More on paywalls

I don’t think there’s much of a future for paywalls (where punters are charged to access online journlism). There’s an article on the BBC here, which seems to suggest the future is charging for content. I think it may work for a while, but then you’ll start to lose traffic that you never regain.

The most important thing is reach. You want to have as many readers as possible. Everything else is secondary.

5 comments to More on paywalls

  • Hmm. could you expand on that?

    The most important thing is not really reach, it’s being able to pay the rent. (In a manner of speaking.) You can’t live on having many readers. You live on revenue streams, making money.

    Consumer magazines (that have had a tendency to pay for articles and used to commission articles from some authors who had gained online reputation) are struggling. Paying less, commissioning less.

    Wine books are almost defunct. (I’m exaggerating, but do you remember the year when to book rewards in the UK were canceled because of a lack of new books?) And did you ever make much money on books?

    So, how do you see the business model? Where will the money come from? Ads on the site? Sponsorships from wine producers?…

    With such a sweeping statement “everything else [but reach] is secondary” it would be interesting to know your thoughts on the real issue!

    Unless, of course, you see wine writing as a domain for the independently wealthy or the non-professional hobby writer.

  • Philip

    I read your site, but I skip everything that isn’t about wine, a subject I am interested in and you know much more about than me.
    When you write about other subjects in which I have no interest – football, children, dogs – I skip.
    I would pay to read your site, providing it was only about wine. I do pay to read Jancis Robinson’s purple pages, because it is written by people who know more than me, and most of the forum contributions (unlike eParker) are by people who know more than me, and who are aware that most tasting notes are a waste of time (www.clive-coates.com/observations/tasting-notes).
    So I’ll pay for information (“news you can use”) and opinions from competent professionals about subjects that interest me, and for the pleasure of having no adverts.
    The Times and the Sunday Times have, over the last 20 years,steadily abandoned this category of material (we used to call it “journalism”), so I doubt the new site will flourish behind a pay wall.
    Reach may make you famous. It doesn’t pay the bills. Tom Cruise is famous. Acting pays his bills.

  • Per, your questions are very good. And they encapsulate the key issues here.

    I think a good deal of wine writing is being done by people who don’t need to earn a proper living for it.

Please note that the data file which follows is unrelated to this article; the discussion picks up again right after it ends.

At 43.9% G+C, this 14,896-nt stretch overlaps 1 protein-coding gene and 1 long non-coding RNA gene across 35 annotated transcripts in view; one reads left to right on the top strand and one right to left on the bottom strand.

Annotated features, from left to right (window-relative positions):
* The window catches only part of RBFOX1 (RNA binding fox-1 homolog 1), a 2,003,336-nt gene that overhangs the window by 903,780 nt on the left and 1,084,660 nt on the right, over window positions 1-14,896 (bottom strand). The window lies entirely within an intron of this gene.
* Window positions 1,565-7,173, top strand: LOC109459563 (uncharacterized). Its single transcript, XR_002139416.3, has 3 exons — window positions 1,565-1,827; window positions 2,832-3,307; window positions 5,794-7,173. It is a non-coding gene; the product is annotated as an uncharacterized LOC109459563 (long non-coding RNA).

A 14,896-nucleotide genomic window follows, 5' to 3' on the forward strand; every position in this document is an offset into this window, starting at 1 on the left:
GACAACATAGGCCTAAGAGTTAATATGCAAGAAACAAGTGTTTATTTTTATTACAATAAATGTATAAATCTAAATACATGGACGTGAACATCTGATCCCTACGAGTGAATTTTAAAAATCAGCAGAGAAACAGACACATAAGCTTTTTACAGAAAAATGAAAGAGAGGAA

It will be rare in the future for people to make a living solely from writing about wine.

    In the future I think there will be fewer professional wine writers. But the opportunities will be there for those who can elbow out the rest by means of their reputations and followings.

  • On the other hand, there aren’t that many people today who actually do earn a living from wine writing. Even today, for many it represents a little bit of additional income or is just plain fun.

    I think you may be dismissing too easily the possibility that people actually might be willing to pay for quality contents (as Philip suggests). One of the advantages with ‘online’ is that it costs little to produce (apart from actually writing the material). This means that you don’t have to have huge numbers of paying readers to make it interesting. Every single one of the paying readers is actually positive margin. Not so with printed media.

    It will be interesting to see what happens in the future.

    To some extent it poses the question, does quality pay or does quantity pay (indirectly through eyeballs)?

  • People are motivated by personal achievement and recognition by their peers, not money. I used to visit Jancis’ site daily when the site was more accessible now I’d even forgotten her site exited until Philip mentioned it.

    I am far more interested to hear what a knowledgeable person thinks on a subject, if they are not commercially driven to express their opinion.

    There will always be free content on the Internet. Long lived the Internet!
    It will eventually make money obsolete.

Leave a Reply

 

 

 

You can use these HTML tags

<a href="" title=""> <abbr title=""> <acronym title=""> <b> <blockquote cite=""> <cite> <code> <del datetime=""> <em> <i> <q cite=""> <strike> <strong>

*